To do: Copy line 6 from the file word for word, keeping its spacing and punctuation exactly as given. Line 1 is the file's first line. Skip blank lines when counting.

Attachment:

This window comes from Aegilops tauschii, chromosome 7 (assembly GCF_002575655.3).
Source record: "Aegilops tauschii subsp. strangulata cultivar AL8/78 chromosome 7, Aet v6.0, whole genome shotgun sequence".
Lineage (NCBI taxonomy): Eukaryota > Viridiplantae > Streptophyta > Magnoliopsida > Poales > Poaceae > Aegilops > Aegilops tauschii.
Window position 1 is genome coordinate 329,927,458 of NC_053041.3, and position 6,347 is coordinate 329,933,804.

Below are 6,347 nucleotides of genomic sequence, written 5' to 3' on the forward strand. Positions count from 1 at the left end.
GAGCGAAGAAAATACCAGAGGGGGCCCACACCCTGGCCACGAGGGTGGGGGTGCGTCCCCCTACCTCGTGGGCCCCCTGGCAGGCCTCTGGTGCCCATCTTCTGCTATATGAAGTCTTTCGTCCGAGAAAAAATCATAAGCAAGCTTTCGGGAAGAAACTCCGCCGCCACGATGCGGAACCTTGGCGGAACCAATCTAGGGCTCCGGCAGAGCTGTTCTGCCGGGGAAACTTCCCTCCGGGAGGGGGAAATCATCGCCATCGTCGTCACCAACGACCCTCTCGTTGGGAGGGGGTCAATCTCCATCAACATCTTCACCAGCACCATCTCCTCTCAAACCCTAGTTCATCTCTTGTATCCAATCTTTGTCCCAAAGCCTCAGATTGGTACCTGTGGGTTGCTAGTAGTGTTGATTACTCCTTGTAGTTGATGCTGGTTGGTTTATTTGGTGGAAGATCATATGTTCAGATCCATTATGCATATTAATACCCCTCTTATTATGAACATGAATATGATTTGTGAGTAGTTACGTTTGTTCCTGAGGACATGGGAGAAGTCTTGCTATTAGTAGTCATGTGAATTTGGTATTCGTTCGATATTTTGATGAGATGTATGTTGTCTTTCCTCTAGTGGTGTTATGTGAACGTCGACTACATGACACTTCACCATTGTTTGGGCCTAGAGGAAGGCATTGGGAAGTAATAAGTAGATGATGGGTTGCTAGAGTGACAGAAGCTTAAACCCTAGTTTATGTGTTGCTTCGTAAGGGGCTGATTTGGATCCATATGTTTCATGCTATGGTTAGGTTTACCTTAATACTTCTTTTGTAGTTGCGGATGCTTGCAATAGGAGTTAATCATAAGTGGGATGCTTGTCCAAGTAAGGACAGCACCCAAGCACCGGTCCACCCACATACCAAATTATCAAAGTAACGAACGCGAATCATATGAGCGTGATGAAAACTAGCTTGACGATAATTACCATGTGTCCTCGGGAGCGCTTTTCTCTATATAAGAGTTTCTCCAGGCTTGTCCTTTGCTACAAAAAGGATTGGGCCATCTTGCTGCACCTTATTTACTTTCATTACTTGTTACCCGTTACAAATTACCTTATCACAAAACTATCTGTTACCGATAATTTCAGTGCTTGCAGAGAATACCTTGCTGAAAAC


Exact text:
GAGCGAAGAAAATACCAGAGGGGGCCCACACCCTGGCCACGAGGGTGGGGGTGCGTCCCCCTACCTCGTGGGCCCCCTGGCAGGCCTCTGGTGCCCATCTTCTGCTATATGAAGTCTTTCGTCCGAGAAAAAATCATAAGCAAGCTTTCGGGAAGAAACTCCGCCGCCACGATGCGGAACCTTGGCGGAACCAATCTAGGGCTCCGGCAGAGCTGTTCTGCCGGGGAAACTTCCCTCCGGGAGGGGGAAATCATCGCCATCGTCGTCACCAACGACCCTCTCGTTGGGAGGGGGTCAATCTCCATCAACATCTTCACCAGCACCATCTCCTCTCAAACCCTAGTTCATCTCTTGTATCCAATCTTTGTCCCAAAGCCTCAGATTGGTACCTGTGGGTTGCTAGTAGTGTTGATTACTCCTTGTAGTTGATGCTGGTTGGTTTATTTGGTGGAAGATCATATGTTCAGATCCATTATGCATATTAATACCCCTCTTATTATGAACATGAATATGATTTGTGAGTAGTTACGTTTGTTCCTGAGGACATGGGAGAAGTCTTGCTATTAGTAGTCATGTGAATTTGGTATTCGTTCGATATTTTGATGAGATGTATGTTGTCTTTCCTCTAGTGGTGTTATGTGAACGTCGACTACATGACACTTCACCATTGTTTGGGCCTAGAGGAAGGCATTGGGAAGTAATAAGTAGATGATGGGTTGCTAGAGTGACAGAAGCTTAAACCCTAGTTTATGTGTTGCTTCGTAAGGGGCTGATTTGGATCCATATGTTTCATGCTATGGTTAGGTTTACCTTAATACTTCTTTTGTAGTTGCGGATGCTTGCAATAGGAGTTAATCATAAGTGGGATGCTTGTCCAAGTAAGGACAGCACCCAAGCACCGGTCCACCCACATACCAAATTATCAAAGTAACGAACGCGAATCATATGAGCGTGATGAAAACTAGCTTGACGATAATTACCATGTGTCCTCGGGAGCGCTTTTCTCTATATAAGAGTTTCTCCAGGCTTGTCCTTTGCTACAAAAAGGATTGGGCCATCTTGCTGCACCTTATTTACTTTCATTACTTGTTACCCGTTACAAATTACCTTATCACAAAACTATCTGTTACCGATAATTTCAGTGCTTGCAGAGAATACCTTGCTGAAAAC